The former Daily Show host’s sophomore film is a dated, centrist screed that fundamentally misunderstands our current political moment.
When someone outs themselves as a dinosaur, it can be fun to watch. But when that someone was once a person who, despite their flaws, became the one we turned to for razor sharp satire, it’s depressing. Then again, when they make a movie as insulting and just outright terrible as Irresistible, it’s enraging.
Make no mistake, Jon Stewart, who both writes and directs, isn’t as out of touch as he clearly is due to his age. In the entertainment industry, aging is mostly something women do when men start considering them unfuckable. No, it’s because, in a time when Martin Scorsese and Spike Lee are still doing some of the best work of their careers, Stewart’s politics are stuck in 2006, no matter how much he acknowledges our current moment in the opening of Irresistible.
It turns out, the enemy isn’t us, it’s them. Them as in those pesky elites in politics and media who can’t relate to the fundamentally decent people in American’s heartland. Stewart is eager to satirize a concept he likewise clearly believes in, but it’s rather difficult when almost no one in the small, viciously stereotypical Wisconsin town has much of a personality (including a retired Marine colonel played by Chris Cooper, whose suitability as a politician becomes the lynchpin of the plot). When Steve Carell’s arrogant, entitled, disdainful Democratic political strategist Gary Zimmer comes to town to assist in a local election, you almost expect the residents to chase him out with pitchforks and hay bales, because why not?
That Zimmer and his ilk would be one of the most grating things about this movie is a given, especially when Stewart goes out of his way to depict Zimmer and his Republican counterpart Faith Brewster (you read that right; Rose Byrne deserves so much better) as overtly deceitful, and even top Democratic officials as racist and exploitative in that old “aren’t both parties awful?” argument. You’d think Stewart could accomplish this without demeaning people of color, but he caricatures them about as viciously as he believes those in power do, even if he seems to believe that brown people are more apt to participate in their dehumanization.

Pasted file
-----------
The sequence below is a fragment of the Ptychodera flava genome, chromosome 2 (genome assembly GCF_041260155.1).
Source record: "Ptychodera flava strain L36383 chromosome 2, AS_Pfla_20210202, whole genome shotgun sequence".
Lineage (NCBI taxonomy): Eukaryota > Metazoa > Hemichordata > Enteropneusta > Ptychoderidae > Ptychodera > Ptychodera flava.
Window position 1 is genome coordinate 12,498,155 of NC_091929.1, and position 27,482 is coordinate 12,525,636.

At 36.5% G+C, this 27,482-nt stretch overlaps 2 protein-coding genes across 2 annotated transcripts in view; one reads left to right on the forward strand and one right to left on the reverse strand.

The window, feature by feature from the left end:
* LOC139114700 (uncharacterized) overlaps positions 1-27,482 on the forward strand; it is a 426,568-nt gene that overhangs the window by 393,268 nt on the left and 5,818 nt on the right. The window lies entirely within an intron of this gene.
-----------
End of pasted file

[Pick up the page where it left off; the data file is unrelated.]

It’s part of a general pattern of attacking the very people Irresistible claims to care about most. How else to explain a movie where a child born outside of marriage is referred to as a “bastard” not just once in a news report, but again by a character, in case it was somehow missed?
It doesn’t take much to guess that the Wisconsinites Irresistible clearly reveres most aren’t going to do much better, and you don’t have to be from there (like me) to know that there’s more to the state besides Madison, cows, and cheese. Just how bad is it? Gary meets his love interest Diana (Mackenzie Davis) while her arm is up a cow’s ass, and the town is so behind that there’s no Wi-Fi in any coffee shop or local place except the school.
Irresistible doesn’t seem to realize that flaws are a gift, not merely a curse one places on elites.
Irresistible doesn’t seem to realize that flaws are a gift, not merely a curse one places on elites. Yet no one in small-town Wisconsin seems capable of them, instead spending their time proving how good they are, right up until an ending that’s at least surprising. In Stewart’s eyes, every vice belongs to the upper classes, who are so cartoonish that Faith actually licks the side of Gary’s face at the end of what passes for sexually charged banter in this movie.
Maybe such a lack of accountability, which places the blame for racism, sexism, and every other ill in American life at the feet of an election process which now includes Super PACs, wouldn’t be so offensive if we weren’t at such a crucial moment, where electing a Democratic leader might just save more than a few lives.
Stewart isn’t incorrect about the outsize influence money has in elections, but I doubt where we are now can be blamed wholly on the media and politicians not knowing how to relate to so-called “real” Americans. His regressive vision is just premiering at a time when looking inward rather than outward might just hold the key to saving the country that Stewart’s film distorts almost beyond recognition.
Irresistible comes to VOD June 26th.
- Sam Pollard on what “MLK/FBI” can teach us about the Capitol riots - January 26, 2021
- “Spider-Man” swung us into the brightness of the modern superhero era - October 29, 2020
- Inside the blood-soaked Gothic romance of “Crimson Peak” - October 16, 2020